Computer sciences and Information technology
Emerging Application of Technology Technical Review 1
This paper is only a part of a project over a span of a 5-6 more weeks with a part of the project each week and I look forward to seeing it through with you. Please pay close attention to the level of detail regarding the instruction as there are small areas of great concern such as the following:
– The technology chosen for the assignment will be smart appliances unless you think a different category would suit your research better.
– References are restricted and the attached documentation will explain as to what.
– There must be 10 of the restricted references and the material seems to be on the online library of the university, so I need to know if you are capable of accessing this or if we may need some workaround.
I have attached “What is a technology” for background to the assignment and the other document provides the full instructions. Please let me know of any concerns.
CSIA 459 Spring 2014
What is a technology?
How are technologies invented?
What does the technology lifecycle look like?
What is an “emerging technology?”
“Emerging” refers to a stage in the technology lifecycle. In the diagram above, “emerging” technologies are moving from stage 1 “Basic Research” to stage 2 “Proof of concept / Invention.”
An emerging technology is sufficiently well understood that engineers and scientists can begin to incorporate the technology into their design concepts for other technologies.
What comes before the “emerging” stage?
Basic research is the beginning of the technology lifecycle. This is the stage which takes ideas from the drawing board to the lab bench or work bench.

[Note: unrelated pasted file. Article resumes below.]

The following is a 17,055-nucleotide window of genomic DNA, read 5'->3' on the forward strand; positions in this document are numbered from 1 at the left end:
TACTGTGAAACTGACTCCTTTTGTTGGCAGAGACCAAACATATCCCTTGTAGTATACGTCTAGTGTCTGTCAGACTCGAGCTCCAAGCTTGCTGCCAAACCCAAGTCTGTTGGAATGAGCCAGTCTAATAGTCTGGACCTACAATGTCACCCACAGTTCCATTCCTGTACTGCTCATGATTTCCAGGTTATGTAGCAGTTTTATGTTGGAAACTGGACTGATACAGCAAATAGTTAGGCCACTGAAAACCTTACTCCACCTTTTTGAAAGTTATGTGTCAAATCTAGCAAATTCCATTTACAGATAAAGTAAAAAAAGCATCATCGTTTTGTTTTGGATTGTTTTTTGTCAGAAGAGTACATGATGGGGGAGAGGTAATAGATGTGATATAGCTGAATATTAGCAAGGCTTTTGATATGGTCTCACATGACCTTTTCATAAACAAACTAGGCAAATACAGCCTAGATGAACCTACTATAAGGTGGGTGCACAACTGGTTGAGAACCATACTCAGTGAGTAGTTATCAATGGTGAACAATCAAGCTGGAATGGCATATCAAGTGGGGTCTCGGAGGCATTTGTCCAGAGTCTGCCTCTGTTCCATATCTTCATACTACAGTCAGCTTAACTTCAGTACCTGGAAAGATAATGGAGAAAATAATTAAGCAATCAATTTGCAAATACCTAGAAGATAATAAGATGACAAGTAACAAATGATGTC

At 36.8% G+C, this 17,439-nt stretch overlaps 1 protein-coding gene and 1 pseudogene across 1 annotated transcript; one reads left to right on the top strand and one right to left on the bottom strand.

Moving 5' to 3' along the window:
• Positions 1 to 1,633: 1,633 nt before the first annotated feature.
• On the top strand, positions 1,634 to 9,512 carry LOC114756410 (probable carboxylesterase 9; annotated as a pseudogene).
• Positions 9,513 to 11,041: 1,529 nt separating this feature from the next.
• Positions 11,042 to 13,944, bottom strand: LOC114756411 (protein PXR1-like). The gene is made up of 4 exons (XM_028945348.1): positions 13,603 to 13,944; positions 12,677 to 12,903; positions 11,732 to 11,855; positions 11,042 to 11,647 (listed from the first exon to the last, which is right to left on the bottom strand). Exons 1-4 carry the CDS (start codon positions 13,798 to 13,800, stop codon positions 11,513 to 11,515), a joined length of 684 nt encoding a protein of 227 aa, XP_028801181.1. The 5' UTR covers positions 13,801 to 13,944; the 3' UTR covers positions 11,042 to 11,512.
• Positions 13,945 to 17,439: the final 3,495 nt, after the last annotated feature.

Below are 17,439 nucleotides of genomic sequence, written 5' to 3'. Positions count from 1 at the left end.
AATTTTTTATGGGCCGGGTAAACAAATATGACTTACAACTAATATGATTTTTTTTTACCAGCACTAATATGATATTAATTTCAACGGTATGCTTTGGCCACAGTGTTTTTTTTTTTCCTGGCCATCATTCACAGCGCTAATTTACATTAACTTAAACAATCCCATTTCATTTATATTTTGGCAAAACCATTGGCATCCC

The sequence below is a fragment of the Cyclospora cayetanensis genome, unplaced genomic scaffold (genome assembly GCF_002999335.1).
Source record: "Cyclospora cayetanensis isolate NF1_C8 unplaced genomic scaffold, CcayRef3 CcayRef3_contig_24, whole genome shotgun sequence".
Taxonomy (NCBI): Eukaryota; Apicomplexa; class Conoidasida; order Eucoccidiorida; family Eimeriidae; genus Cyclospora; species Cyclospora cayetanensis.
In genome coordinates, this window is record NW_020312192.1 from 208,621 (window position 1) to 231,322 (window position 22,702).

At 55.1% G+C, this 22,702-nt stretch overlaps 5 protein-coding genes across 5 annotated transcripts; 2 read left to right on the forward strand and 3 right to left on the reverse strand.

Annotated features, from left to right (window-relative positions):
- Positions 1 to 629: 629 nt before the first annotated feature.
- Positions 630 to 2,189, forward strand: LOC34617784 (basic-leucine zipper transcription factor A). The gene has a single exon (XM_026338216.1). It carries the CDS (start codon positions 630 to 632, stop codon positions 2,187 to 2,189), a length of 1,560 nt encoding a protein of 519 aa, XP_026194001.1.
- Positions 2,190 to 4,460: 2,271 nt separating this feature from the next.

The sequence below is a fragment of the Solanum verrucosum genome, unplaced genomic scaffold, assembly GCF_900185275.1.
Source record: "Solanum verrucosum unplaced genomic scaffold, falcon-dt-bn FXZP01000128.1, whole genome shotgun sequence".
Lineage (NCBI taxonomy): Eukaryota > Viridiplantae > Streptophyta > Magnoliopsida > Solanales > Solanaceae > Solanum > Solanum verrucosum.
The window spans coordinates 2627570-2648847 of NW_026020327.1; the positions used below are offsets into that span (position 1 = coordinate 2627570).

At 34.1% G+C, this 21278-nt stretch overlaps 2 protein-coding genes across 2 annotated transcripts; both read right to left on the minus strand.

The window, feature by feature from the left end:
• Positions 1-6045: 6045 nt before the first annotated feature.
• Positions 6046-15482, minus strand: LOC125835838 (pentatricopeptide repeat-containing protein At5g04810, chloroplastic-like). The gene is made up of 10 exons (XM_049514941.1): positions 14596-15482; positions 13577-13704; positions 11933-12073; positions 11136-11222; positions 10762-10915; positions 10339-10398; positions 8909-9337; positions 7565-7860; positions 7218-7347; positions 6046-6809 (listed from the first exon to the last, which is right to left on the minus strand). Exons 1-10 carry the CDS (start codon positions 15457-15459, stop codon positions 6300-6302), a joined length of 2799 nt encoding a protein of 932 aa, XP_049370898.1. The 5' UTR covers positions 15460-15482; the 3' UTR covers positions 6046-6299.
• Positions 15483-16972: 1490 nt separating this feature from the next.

What is an “emerging application of technology?”
An emerging application of a technology is a product or service that depends upon one or more technologies that have not been made available to the general public (yet).
In 1996, Brin and Page developed the “page rank” algorithm. Their work was based upon mathematical concepts for determining link values (which, in turn, come from graph theory). These concepts were originally developed by theoretical mathematicians in the mid 1970’s.
Brin and Page used their page rank algorithm to build a search engine prototype (Google) and began to talk about their research project and its potential (see http://web.archive.org/web/20020506051802/www-diglib.stanford.edu/cgi-bin/WP/get/SIDL-WP-1997-0072?1)
At this point, somewhere between 1996 and 1997, the page rank algorithm was in the “emerging” technology stage of the technology lifecycle.
In 1998, Brin and Page wrote and published a research paper in which they described their newly developed search engine prototype. (See http://infolab.stanford.edu/pub/papers/google.pdf ). That search engine, Google, was an emerging application of a number of search related technologies; it just happened to include a version of the page rank algorithm which had matured to the point that it was ready for use outside the Research and Development Lab (it had “emerged”).
From 1998 to the present day, engineers and computer scientists at Google have continued to refine and tweak the page rank algorithm. From time to time, a change is made to the “production” version of the page rank algorithm. But, these changes are incremental. The foundation technology of the page rank algorithm has not changed.
Where do I find information about emerging technologies for my assignments?
For this course, your primary sources for your papers MUST come from research papers or technical papers published in the professional literature. Allowable sources are: (a) professional journals, (b) conference proceedings, (c) dissertations or theses, and (d) technical magazines published by either the ACM or IEEE. If an article or paper does not have a reference list containing at least 3 references you may NOT use it. You are restricted to using research papers/publication, scholarly articles, and technical papers which are available from the following UMUC online library databases:
• ACM Digital Library http://ezproxy.umuc.edu/login?url=http://www.acm.org/dl
• Dissertations & Theses (Pro Quest) http://ezproxy.umuc.edu/login?url=http://search.proquest.com/pqdtft/advanced?accountid=14580
• IEEE Computer Society Digital Library http://ezproxy.umuc.edu/login?url=http://www.computer.org/portal/web/csdl/home
• Science Direct http://ezproxy.umuc.edu/login?url=http://www.sciencedirect.com/science/search